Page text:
Just 45 minutes into the film and the leading character, the only person in the film that the audience has been able to identify with, is gone. It’s an audacious movie by any director. For fellow music and classic rock fans, it reminds me of The Band deciding to lead off their debut album Music From Big Pink with a slow, sad song simply because everybody told them that’s something that just can't done. From this point on, the focus of the story quickly shifts to Norman and the demons that he is wrestling with. Hitchcock begins to probe what has made Norman into the socially awkward man he is. Are his homicidal tendencies ones that he was born with or are they the result of other developments? As we follow further investigations into the death of Marion, the answers to these questions slowly begin to be answered. Bernard Herrmann’s contribution to the film also cannot be ignored. His all-strings score is chilling and creates an atmosphere that perfectly matches the dark black-and-white photography. It sounds like a soundtrack to a nightmare.
As a mystery and thriller, Psycho is as good as they come. Watching it purely for the escapist entertainment still makes for an unbelievably wild ride. But as is the case with nearly all of Hitchcock’s masterpieces, there are other striking facets of his characters that are always intriguing. The thing that immediately struck me is how every character that is introduced to the audience has something to hide. Marion is making off with $40,000 of someone else’s money. Sam is having an affair and scrambling to clean up financial problems. Marion’s co-worker Caroline (Patricia Hitchcock) is revealed to have hidden prescription medication. Cassidy (Frank Albertson), the client who asks Marion to make the deposit for him, is concealing income to avoid paying taxes. Norman Bates is hiding secrets that are unthinkable. Everybody has something to suppress. I point this out not to show that every character is shady or a bad guy, as might be the case in many noirs. I bring it up because these are situations one can relate to. _Everybody_ on this planet has a dirty little secret or small detail that they want to keep to themselves. I don’t care who you are, there is some tidbit – however innocuous or serious – that you are not going to want aired to the public. Hitchcock knows this and show people as they scramble to maintain control of such information.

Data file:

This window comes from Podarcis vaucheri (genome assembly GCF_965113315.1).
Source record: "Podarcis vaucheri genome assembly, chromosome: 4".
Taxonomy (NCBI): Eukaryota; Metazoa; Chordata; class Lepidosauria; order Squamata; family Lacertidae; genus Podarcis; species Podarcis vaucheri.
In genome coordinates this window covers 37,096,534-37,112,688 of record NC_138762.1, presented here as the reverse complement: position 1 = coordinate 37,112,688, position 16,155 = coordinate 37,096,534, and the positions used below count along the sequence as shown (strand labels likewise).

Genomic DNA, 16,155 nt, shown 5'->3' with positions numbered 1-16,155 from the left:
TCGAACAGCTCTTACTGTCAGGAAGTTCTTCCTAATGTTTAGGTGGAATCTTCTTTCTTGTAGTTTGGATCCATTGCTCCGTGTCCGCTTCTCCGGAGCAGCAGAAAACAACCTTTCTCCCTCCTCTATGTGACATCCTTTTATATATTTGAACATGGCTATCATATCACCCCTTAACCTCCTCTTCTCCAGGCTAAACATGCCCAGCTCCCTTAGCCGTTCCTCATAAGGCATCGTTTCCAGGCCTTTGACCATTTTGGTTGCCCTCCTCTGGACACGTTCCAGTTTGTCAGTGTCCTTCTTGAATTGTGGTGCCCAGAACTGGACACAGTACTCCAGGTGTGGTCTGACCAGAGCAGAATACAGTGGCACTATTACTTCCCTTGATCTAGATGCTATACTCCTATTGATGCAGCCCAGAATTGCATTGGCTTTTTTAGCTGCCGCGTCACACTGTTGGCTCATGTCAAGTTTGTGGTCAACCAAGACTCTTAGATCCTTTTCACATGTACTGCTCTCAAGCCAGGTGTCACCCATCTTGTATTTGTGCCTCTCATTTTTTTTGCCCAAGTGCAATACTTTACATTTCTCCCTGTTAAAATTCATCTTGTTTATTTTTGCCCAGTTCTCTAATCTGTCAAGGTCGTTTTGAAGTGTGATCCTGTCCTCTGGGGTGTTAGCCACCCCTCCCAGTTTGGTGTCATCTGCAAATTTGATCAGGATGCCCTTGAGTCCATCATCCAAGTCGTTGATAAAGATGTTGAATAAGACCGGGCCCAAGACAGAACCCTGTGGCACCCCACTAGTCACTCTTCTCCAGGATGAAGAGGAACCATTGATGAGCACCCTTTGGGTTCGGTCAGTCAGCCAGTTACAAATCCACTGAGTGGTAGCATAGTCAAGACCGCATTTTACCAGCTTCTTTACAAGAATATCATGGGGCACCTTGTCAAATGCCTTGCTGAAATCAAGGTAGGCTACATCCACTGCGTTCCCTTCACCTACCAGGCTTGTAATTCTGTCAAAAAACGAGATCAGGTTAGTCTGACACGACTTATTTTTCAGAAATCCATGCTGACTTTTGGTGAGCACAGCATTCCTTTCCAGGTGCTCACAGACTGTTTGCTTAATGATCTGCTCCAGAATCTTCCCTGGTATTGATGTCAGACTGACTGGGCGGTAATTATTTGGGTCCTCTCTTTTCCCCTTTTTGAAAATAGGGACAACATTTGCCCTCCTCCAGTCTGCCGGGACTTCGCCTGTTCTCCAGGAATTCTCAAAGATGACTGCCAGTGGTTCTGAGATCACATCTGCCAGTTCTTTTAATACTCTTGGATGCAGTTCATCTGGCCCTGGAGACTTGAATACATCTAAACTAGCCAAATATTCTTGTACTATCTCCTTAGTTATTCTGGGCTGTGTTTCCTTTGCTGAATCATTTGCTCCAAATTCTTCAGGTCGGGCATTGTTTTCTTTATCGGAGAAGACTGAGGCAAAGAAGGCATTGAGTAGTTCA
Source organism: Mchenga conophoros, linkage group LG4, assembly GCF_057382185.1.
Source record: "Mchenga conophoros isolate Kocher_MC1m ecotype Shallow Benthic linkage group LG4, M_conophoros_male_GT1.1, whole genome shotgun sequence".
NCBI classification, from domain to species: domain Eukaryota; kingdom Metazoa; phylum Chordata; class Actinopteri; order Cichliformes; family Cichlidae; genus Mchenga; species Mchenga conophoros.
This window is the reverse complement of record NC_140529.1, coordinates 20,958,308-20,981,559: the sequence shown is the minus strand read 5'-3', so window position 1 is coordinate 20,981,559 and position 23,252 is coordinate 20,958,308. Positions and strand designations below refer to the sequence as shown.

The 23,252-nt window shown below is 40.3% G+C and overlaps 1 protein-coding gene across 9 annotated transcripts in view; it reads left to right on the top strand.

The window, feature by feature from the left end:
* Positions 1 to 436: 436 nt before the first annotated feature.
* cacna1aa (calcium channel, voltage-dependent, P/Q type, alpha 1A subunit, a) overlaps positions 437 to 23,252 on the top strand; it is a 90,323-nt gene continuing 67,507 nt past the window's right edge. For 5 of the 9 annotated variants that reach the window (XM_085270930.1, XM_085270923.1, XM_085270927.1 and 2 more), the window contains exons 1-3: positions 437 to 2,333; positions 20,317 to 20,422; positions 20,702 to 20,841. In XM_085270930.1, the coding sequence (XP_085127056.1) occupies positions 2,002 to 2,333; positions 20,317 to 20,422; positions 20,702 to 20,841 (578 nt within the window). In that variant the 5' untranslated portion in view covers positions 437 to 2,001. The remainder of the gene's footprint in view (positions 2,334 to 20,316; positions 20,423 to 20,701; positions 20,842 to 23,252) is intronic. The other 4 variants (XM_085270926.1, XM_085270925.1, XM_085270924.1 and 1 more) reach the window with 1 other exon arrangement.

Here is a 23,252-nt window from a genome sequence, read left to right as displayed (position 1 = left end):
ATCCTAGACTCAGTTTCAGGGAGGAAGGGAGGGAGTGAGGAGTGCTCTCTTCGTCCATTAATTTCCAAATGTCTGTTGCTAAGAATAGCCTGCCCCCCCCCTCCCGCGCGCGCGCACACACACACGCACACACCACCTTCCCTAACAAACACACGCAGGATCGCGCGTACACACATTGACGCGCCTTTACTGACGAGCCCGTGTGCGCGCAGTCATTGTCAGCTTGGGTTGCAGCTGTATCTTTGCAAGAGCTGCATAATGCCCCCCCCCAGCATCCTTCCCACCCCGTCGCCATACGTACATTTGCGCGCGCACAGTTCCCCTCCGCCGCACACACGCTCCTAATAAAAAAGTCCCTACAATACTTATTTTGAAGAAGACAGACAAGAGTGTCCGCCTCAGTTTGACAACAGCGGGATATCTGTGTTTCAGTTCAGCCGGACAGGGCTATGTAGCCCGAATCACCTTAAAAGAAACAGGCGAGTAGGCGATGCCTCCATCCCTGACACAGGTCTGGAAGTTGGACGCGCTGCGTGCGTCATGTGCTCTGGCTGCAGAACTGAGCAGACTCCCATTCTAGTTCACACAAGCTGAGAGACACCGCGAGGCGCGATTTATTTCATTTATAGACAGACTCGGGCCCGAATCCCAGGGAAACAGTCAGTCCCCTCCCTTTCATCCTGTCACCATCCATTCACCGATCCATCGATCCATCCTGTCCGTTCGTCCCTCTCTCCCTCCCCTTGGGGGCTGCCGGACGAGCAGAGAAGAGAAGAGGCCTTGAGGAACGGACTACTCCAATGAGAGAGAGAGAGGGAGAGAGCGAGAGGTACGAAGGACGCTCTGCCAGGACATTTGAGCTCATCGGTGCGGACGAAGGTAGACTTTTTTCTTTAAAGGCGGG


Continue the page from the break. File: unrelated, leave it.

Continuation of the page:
The most fascinating facet of the film for me is how Hitchcock deliberately manipulates who the audience identifies with over the course of the story. For the first third of the movie, the audience witnesses Marion taking part in a clandestine affair and then running off with $40K in stolen money. Still, you identify with Marion and basically reach the point of rooting for her to make a successful escape. Once she is killed, then the only readily available character to identify with is Norman. Hitchcock then deliberately begins to maneuver the viewer to see things as Norman does. Things begin to be shown as Norman sees them, miraculously managing to make a killer somewhat endearing. I don’t know that I would go so far as to say that you root for Norman to get away with murder, but it’s not a stretch to say that you at least hope that no drastic harm comes to him.
Psycho would be the last of Hitchcock’s irrefutable masterpieces. At times, I think it might be my favorite of his films. Even after all of the thrills have been experienced, when you know every twist and turn that is going to come up in the story, it still never disappoints. It is a film that has spawned thousands of imitators and none have come close to matching it.
Other Contenders for 1960: Psycho is another that was never challenged in my mind for the top spot. But Billy Wilder’s The Apartment is a favorite and I would consider it to be Wilder’s best comedy, certainly ahead of Some Like It Hot. Jack Lemmon once again shines. The other films that I want to at least mention as being among my favorites for the year are: The Magnificent Seven (John Sturges), Comanche Station (Budd Boetticher), Rocco and His Brothers (Luchino Visconti), Le Trou (Jacques Becker), and a film that many consider 1959 but I’m staying consistent and counting it as 1960, Jean-Luc Godard’s Breathless. Godard is a director I struggle with, but I find this to easily be my favorite of his films that I have seen.
It is no oversight that I did not include Federico Fellini’s lauded La Dolce Vita. I simply did not like it and have not revisited it since. I own it, so I suppose I will at some point, but it’s going to take a proper time and mood to make it through the three hours again. At the end of the film I remember thinking, “so what?” It’s not good to feel like you just wasted three hours after completing a movie. That’s how I felt after La Dolce Vita. I also surprisingly have never been a fan of Truffaut’s Shoot the Piano Player.
The only glaring omission in this year is Antonioni's L'avventura. It is one that I have not seen and so obviously it was not in consideration. It's one I should have seen by now, but haven't. As I said at the beginning, I consider myself pretty well-rounded, but there are some movies that I'm still in the process of getting to. This is one of them.